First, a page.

The first time I heard the jazz classic "Is That All There Is?" by Peggy Lee, I was nine years old and the song had me thoroughly confused. I couldn't understand what the lyrics meant did the "Is That All There Is?" mean something is always missing, that things are always less than you expect, or did it mean, "Is that all? Geez, that's not so bad"?
I suppose it could mean either depending on your point of view, a.k.a. is the glass half empty or half full? Age does indeed give you perspective on the question this classic song poses. This brings to mind something movie producer David Brown said, "When you get older, there's not much they can do to you now they haven't done before." There are a hundred similar sayings. I'm partial to tennis player Jimmy Connors' tongue-in-cheek quote, "Once you've got experience, you're too old to do anything with it."
Of course, that depends on what you want to do. About the only thing that age or maturity excludes us from is magazine-perfect physical health and physical appearance. Many people, however, look and/or feel better at 40 than at 30. Women still have to deal with the physical repercussions of getting older more deeply than men do. Even though we like to think that we live in a society where everything is evenly divided between male and female, that's not really the case. Let's talk turkey. If an older, less than attractive man makes a mint or has creative talent; he can rake in the young girls. If an older, less than attractive women achieves the same, the number of 25-year-old studs knocking on her door will be minimal. (However, she may attract religious wackos or petty criminals if she seems too desperate or vulnerable.) About the only thing an over-40 woman can't do that she could do when she was younger is attract a superficial man. And if a woman feels bad about that, she really needs a self-esteem counselor. Wisdom comes from experience, and often from the "school of hard knocks." Once you've graduated from that institute of higher learning, you're prepared for anything.
If you survived problems and challenges in the past when you were younger and didn't know what to expect, you can certainly survive it now, after years of experience. Of course, there's a lot to be said for "ignorance is bliss" you don't know what to be scared of or the consequences, so you can't be scared. There are probably dozens of things that seemed impossible at some point in our lives that we now take for granted. It could include activities as diverse as learning to drive, getting through med school, raising children, winning a bowling trophy, or interviewing a celebrity. If we look at the past year or our entire lives objectively, even the most self-critical person has to admit that you can accomplish a lot by merely not giving up.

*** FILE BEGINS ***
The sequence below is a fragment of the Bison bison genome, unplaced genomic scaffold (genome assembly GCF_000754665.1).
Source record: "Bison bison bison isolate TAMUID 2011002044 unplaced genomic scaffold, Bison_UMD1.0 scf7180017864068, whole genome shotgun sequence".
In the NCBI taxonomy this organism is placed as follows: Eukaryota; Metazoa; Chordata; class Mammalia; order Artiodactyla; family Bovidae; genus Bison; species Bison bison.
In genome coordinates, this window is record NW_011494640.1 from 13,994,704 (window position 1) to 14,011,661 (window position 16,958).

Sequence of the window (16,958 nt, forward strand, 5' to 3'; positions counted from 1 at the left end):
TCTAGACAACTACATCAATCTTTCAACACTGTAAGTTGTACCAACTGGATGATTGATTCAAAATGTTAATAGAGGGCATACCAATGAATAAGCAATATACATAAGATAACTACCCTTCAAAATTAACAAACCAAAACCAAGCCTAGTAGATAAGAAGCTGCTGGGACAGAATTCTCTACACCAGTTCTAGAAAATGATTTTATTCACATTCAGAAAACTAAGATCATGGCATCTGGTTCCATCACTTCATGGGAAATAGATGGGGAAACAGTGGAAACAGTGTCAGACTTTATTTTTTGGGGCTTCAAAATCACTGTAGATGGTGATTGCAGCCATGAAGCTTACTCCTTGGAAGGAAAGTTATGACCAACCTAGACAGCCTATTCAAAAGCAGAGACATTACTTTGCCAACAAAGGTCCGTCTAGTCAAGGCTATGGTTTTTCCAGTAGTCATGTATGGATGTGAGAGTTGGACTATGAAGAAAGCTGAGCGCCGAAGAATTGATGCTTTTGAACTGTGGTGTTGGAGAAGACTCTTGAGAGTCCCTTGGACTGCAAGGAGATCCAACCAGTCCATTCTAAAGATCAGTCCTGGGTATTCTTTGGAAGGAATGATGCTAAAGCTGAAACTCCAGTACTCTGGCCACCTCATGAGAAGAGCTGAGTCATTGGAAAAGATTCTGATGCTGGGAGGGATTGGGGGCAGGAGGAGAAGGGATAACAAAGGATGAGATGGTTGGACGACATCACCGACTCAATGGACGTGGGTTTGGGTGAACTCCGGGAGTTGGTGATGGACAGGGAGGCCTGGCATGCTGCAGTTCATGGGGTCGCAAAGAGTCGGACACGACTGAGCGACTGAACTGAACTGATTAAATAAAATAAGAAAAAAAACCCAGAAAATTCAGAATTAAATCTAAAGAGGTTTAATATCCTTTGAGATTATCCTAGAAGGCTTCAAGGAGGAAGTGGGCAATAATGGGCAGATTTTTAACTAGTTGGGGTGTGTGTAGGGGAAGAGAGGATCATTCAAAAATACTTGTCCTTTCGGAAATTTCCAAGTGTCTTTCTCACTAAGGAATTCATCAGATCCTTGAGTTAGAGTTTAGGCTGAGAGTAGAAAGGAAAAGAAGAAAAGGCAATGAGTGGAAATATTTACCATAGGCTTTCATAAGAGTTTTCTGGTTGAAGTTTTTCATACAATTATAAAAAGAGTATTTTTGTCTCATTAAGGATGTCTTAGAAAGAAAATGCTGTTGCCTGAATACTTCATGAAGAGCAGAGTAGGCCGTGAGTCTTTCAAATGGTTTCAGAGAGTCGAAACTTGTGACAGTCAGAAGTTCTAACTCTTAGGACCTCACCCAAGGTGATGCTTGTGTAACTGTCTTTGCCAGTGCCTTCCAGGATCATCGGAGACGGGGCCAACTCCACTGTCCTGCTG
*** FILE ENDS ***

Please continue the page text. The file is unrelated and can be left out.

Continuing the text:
As we get older, we no longer have the luxury of procrastinating or indulging petty desires. On the surface, that has a terrible "time is running out!!" sound to it, but it fosters life-enchancing decisions. We live in a different world now, certainly since 9/11. If you were unable to separate the wheat from the chafe, it's impossible now not to look at life from a clearer angle.
One "epiphany" many people receive as they get older is the realization that our choice of friends, lovers and companions can make or break our life as much as our inner feelings. Accepting companions and friends who have a constantly invalidating effect on one's personal life can be very dangerous. Acquaintances and activities that are unhealthy or wasteful need to go. If you react negatively to someone and are unable or unwilling to deal with him or her, then you have to eliminate that person from your life. No one likes being alone, and sometimes we choose people who are bad for us to prevent ourselves from being lonely. Hard as it may be many times its better to wipe the slate clean and be alone until we find positive companions who are on our "wavelength."
How we interpret "Is That All There Is?" after we've experienced all the song's verses life, love, circus clowns and all is entirely up to us as individuals, not left in the invisible hands of the cosmos. Our choices, friends, attitudes and behavior determine whether the "cup of life" is half empty, half full or filled to the brim.
© 2002, All Rights Reserved
Marianne Moro is a freelance writer living in Los Angeles. Her writing has been featured in Manifest Way.com, Aquarius/Sign of the Times, Aribella.com and in many other publications and websites. She works part-time for a film trade magazine, and considers New Orleans her "home away from home."
You can email the author at: Vkjade@aol.com